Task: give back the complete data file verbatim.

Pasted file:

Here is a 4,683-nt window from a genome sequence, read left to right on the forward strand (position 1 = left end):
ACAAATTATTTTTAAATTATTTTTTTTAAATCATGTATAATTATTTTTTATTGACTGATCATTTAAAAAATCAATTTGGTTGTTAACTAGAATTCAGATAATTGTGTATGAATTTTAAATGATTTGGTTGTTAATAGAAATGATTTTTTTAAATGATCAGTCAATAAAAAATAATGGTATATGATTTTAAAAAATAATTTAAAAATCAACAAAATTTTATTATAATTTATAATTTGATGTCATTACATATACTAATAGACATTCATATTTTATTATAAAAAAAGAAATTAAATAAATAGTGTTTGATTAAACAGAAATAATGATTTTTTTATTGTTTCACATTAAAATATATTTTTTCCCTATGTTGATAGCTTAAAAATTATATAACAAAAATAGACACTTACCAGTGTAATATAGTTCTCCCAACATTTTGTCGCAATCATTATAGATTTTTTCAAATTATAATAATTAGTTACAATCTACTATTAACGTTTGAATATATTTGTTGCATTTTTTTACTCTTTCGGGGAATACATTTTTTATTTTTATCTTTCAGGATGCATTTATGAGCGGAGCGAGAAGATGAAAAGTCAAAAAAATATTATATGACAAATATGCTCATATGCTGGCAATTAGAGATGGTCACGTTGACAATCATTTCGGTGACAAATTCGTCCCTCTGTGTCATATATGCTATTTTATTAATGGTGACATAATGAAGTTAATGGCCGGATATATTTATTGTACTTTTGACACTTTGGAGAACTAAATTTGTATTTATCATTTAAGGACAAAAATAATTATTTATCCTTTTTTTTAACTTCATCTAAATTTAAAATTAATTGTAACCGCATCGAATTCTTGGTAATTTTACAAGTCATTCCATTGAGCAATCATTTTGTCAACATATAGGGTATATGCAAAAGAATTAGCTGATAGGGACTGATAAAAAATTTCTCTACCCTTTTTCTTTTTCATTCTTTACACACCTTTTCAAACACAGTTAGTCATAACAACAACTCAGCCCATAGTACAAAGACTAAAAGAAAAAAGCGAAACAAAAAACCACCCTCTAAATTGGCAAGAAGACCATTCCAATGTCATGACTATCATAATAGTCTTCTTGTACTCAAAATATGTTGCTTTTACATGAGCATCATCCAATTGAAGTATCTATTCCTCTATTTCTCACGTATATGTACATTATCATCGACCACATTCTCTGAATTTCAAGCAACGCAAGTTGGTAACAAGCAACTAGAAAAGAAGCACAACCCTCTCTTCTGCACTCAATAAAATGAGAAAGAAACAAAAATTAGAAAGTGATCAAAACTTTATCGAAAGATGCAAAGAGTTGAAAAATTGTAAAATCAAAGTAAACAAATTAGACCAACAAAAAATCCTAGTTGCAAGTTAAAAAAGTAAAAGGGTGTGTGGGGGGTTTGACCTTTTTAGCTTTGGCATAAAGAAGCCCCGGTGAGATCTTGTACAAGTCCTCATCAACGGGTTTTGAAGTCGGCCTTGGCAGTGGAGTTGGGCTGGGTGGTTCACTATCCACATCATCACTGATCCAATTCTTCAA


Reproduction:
Here is a 4,683-nt window from a genome sequence, read left to right on the forward strand (position 1 = left end):
ACAAATTATTTTTAAATTATTTTTTTTAAATCATGTATAATTATTTTTTATTGACTGATCATTTAAAAAATCAATTTGGTTGTTAACTAGAATTCAGATAATTGTGTATGAATTTTAAATGATTTGGTTGTTAATAGAAATGATTTTTTTAAATGATCAGTCAATAAAAAATAATGGTATATGATTTTAAAAAATAATTTAAAAATCAACAAAATTTTATTATAATTTATAATTTGATGTCATTACATATACTAATAGACATTCATATTTTATTATAAAAAAAGAAATTAAATAAATAGTGTTTGATTAAACAGAAATAATGATTTTTTTATTGTTTCACATTAAAATATATTTTTTCCCTATGTTGATAGCTTAAAAATTATATAACAAAAATAGACACTTACCAGTGTAATATAGTTCTCCCAACATTTTGTCGCAATCATTATAGATTTTTTCAAATTATAATAATTAGTTACAATCTACTATTAACGTTTGAATATATTTGTTGCATTTTTTTACTCTTTCGGGGAATACATTTTTTATTTTTATCTTTCAGGATGCATTTATGAGCGGAGCGAGAAGATGAAAAGTCAAAAAAATATTATATGACAAATATGCTCATATGCTGGCAATTAGAGATGGTCACGTTGACAATCATTTCGGTGACAAATTCGTCCCTCTGTGTCATATATGCTATTTTATTAATGGTGACATAATGAAGTTAATGGCCGGATATATTTATTGTACTTTTGACACTTTGGAGAACTAAATTTGTATTTATCATTTAAGGACAAAAATAATTATTTATCCTTTTTTTTAACTTCATCTAAATTTAAAATTAATTGTAACCGCATCGAATTCTTGGTAATTTTACAAGTCATTCCATTGAGCAATCATTTTGTCAACATATAGGGTATATGCAAAAGAATTAGCTGATAGGGACTGATAAAAAATTTCTCTACCCTTTTTCTTTTTCATTCTTTACACACCTTTTCAAACACAGTTAGTCATAACAACAACTCAGCCCATAGTACAAAGACTAAAAGAAAAAAGCGAAACAAAAAACCACCCTCTAAATTGGCAAGAAGACCATTCCAATGTCATGACTATCATAATAGTCTTCTTGTACTCAAAATATGTTGCTTTTACATGAGCATCATCCAATTGAAGTATCTATTCCTCTATTTCTCACGTATATGTACATTATCATCGACCACATTCTCTGAATTTCAAGCAACGCAAGTTGGTAACAAGCAACTAGAAAAGAAGCACAACCCTCTCTTCTGCACTCAATAAAATGAGAAAGAAACAAAAATTAGAAAGTGATCAAAACTTTATCGAAAGATGCAAAGAGTTGAAAAATTGTAAAATCAAAGTAAACAAATTAGACCAACAAAAAATCCTAGTTGCAAGTTAAAAAAGTAAAAGGGTGTGTGGGGGGTTTGACCTTTTTAGCTTTGGCATAAAGAAGCCCCGGTGAGATCTTGTACAAGTCCTCATCAACGGGTTTTGAAGTCGGCCTTGGCAGTGGAGTTGGGCTGGGTGGTTCACTATCCACATCATCACTGATCCAATTCTTCAA